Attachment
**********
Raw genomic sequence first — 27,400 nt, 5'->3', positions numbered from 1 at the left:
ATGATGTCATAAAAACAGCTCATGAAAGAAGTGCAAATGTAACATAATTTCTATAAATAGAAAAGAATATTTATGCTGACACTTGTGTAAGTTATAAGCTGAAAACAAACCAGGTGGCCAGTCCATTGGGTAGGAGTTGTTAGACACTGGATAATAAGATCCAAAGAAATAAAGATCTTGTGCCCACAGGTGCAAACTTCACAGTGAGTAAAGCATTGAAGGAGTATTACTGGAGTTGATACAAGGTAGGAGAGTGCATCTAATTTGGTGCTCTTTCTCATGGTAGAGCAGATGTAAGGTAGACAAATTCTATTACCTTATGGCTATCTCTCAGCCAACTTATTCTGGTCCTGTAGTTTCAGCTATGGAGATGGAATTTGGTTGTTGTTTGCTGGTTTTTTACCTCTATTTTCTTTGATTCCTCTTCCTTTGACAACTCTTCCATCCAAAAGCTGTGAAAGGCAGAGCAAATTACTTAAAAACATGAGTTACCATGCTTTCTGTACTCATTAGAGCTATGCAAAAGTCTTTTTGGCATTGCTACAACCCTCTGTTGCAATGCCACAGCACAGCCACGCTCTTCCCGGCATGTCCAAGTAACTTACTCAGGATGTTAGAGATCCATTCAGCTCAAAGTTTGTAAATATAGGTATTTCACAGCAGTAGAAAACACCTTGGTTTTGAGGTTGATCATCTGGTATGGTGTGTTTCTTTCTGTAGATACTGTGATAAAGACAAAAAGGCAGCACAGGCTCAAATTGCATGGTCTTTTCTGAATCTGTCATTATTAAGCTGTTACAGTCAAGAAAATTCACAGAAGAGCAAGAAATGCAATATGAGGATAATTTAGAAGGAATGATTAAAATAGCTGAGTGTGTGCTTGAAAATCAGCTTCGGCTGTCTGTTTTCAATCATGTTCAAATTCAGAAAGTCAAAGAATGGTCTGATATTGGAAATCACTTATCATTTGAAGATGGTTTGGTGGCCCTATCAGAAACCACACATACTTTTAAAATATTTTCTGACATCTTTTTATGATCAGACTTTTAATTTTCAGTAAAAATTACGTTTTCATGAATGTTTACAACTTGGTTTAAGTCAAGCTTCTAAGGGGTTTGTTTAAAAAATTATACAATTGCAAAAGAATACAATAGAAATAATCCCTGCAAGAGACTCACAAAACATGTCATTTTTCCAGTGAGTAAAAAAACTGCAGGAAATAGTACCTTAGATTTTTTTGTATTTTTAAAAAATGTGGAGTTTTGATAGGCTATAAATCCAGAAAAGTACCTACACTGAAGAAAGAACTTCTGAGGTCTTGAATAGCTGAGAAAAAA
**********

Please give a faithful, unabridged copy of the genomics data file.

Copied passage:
Raw genomic sequence first — 27,400 nt, 5'->3', positions numbered from 1 at the left:
ATGATGTCATAAAAACAGCTCATGAAAGAAGTGCAAATGTAACATAATTTCTATAAATAGAAAAGAATATTTATGCTGACACTTGTGTAAGTTATAAGCTGAAAACAAACCAGGTGGCCAGTCCATTGGGTAGGAGTTGTTAGACACTGGATAATAAGATCCAAAGAAATAAAGATCTTGTGCCCACAGGTGCAAACTTCACAGTGAGTAAAGCATTGAAGGAGTATTACTGGAGTTGATACAAGGTAGGAGAGTGCATCTAATTTGGTGCTCTTTCTCATGGTAGAGCAGATGTAAGGTAGACAAATTCTATTACCTTATGGCTATCTCTCAGCCAACTTATTCTGGTCCTGTAGTTTCAGCTATGGAGATGGAATTTGGTTGTTGTTTGCTGGTTTTTTACCTCTATTTTCTTTGATTCCTCTTCCTTTGACAACTCTTCCATCCAAAAGCTGTGAAAGGCAGAGCAAATTACTTAAAAACATGAGTTACCATGCTTTCTGTACTCATTAGAGCTATGCAAAAGTCTTTTTGGCATTGCTACAACCCTCTGTTGCAATGCCACAGCACAGCCACGCTCTTCCCGGCATGTCCAAGTAACTTACTCAGGATGTTAGAGATCCATTCAGCTCAAAGTTTGTAAATATAGGTATTTCACAGCAGTAGAAAACACCTTGGTTTTGAGGTTGATCATCTGGTATGGTGTGTTTCTTTCTGTAGATACTGTGATAAAGACAAAAAGGCAGCACAGGCTCAAATTGCATGGTCTTTTCTGAATCTGTCATTATTAAGCTGTTACAGTCAAGAAAATTCACAGAAGAGCAAGAAATGCAATATGAGGATAATTTAGAAGGAATGATTAAAATAGCTGAGTGTGTGCTTGAAAATCAGCTTCGGCTGTCTGTTTTCAATCATGTTCAAATTCAGAAAGTCAAAGAATGGTCTGATATTGGAAATCACTTATCATTTGAAGATGGTTTGGTGGCCCTATCAGAAACCACACATACTTTTAAAATATTTTCTGACATCTTTTTATGATCAGACTTTTAATTTTCAGTAAAAATTACGTTTTCATGAATGTTTACAACTTGGTTTAAGTCAAGCTTCTAAGGGGTTTGTTTAAAAAATTATACAATTGCAAAAGAATACAATAGAAATAATCCCTGCAAGAGACTCACAAAACATGTCATTTTTCCAGTGAGTAAAAAAACTGCAGGAAATAGTACCTTAGATTTTTTTGTATTTTTAAAAAATGTGGAGTTTTGATAGGCTATAAATCCAGAAAAGTACCTACACTGAAGAAAGAACTTCTGAGGTCTTGAATAGCTGAGAAAAAA